Let’s jump back to our site.
Let’s embed an image on our test page.
My client Dana Trentini of Hypothyroid Mom was kind enough to let me borrow one of her original images prior to it being optimized.
Once that is uploaded, Update the page.
Now return to your tab with WebPage Test open.
Click the Summary tab
And then click the button to Re-run the test.
And then scroll below the waterfall to the View All Images link and click it.
It’s likely the embedded image won’t be the first one to load, so scroll down the list until you find it.
As you can see, this image’s file size is 111.2 KB, which is not too bad.
But here’s the clue that it could be better.
WebPage Test assumes that the optimization quality setting used on this image was 100%.
And it calculates that if that setting were dropped to 85%, you could squeeze another 40.5 KB out of this image and still have the same high quality look.
Now, that’s just a calculated guess on the tester’s part and has nothing to do with the real quality settings and such that you may have actually used.
The point is, the tester is detecting that the file size is not fully optimized.
At this point, you want to put that same image through the tutorials in Mary’s post to see how much smaller you can make the file size.
Once you think you’ve got it, then save it as a different file name and upload to your test page and run it through WebPage Test again.
I’m going to run this image through Compressor.io.
As you can see, it cut the file size in half.
As you move your mouse over it, you can see that the image quality on the split screen looks the same to me.
So, I’m going to download this file.
And then embed that in the page.
And then run the test again.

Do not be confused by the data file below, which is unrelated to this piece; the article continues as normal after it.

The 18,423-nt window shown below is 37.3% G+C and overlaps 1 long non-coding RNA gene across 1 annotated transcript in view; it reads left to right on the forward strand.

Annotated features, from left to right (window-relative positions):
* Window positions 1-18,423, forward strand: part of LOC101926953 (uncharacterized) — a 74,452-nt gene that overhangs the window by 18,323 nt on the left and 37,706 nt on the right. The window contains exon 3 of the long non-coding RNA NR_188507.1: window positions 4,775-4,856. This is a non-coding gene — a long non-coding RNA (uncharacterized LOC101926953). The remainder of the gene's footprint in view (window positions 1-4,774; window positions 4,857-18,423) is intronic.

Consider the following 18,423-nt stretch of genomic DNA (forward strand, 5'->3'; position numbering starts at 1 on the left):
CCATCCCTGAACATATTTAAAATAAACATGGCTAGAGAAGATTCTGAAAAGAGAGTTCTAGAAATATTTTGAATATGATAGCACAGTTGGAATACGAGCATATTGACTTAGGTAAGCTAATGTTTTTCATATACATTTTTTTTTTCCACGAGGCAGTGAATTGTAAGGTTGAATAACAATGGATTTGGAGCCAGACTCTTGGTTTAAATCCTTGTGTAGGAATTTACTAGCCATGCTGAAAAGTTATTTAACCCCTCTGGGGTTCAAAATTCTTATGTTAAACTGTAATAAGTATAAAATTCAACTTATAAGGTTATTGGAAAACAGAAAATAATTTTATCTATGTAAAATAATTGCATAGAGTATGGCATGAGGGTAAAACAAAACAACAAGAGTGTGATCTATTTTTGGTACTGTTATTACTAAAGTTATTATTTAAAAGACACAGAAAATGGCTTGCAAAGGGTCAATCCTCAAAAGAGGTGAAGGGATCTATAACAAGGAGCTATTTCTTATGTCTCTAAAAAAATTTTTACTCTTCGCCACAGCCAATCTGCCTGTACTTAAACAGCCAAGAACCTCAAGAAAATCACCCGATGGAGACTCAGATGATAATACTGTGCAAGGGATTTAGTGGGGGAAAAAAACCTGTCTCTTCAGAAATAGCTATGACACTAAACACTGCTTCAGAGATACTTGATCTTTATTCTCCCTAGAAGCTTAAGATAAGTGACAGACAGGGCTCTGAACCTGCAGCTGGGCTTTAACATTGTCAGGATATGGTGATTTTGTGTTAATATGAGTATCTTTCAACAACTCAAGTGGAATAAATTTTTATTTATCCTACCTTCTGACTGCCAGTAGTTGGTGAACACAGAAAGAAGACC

Here’s our new image at 57 KB file size.
And here’s the original at 111 KB.
Half the size, half the load time, and the quality is the same.
Now, when you multiple this speed by every image on your page, you can see how it will radically impact your page load time and make it way faster, just by optimizing your images.
Now, before you go bonkers with optimizing old images, be aware that each image has a link. When you upload an image, it is stored folders by year and month, and those become part of the link to the image.
So, to optimize old images without breaking links, you would need to download them from those folders, run them through the optimization process, and then save them as the exact same file name, and then reupload to the same folder.
That’s a LOT of manual labor.
I have folks on my team that do bulk image optimization for about $0.04/100 images. That’s super inexpensive and will save you a ton of time.
More importantly, it will make your whole site so much faster. And that’s going to make your site visitors super happy.
And, you’ll be able to get rid of one more plugin on your site now too, if you used one to smush your images.
Just start optimizing all new new images as you go from now on.
I hope you’ve enjoyed this tutorial on optimizing your images prior to upload for faster page load times.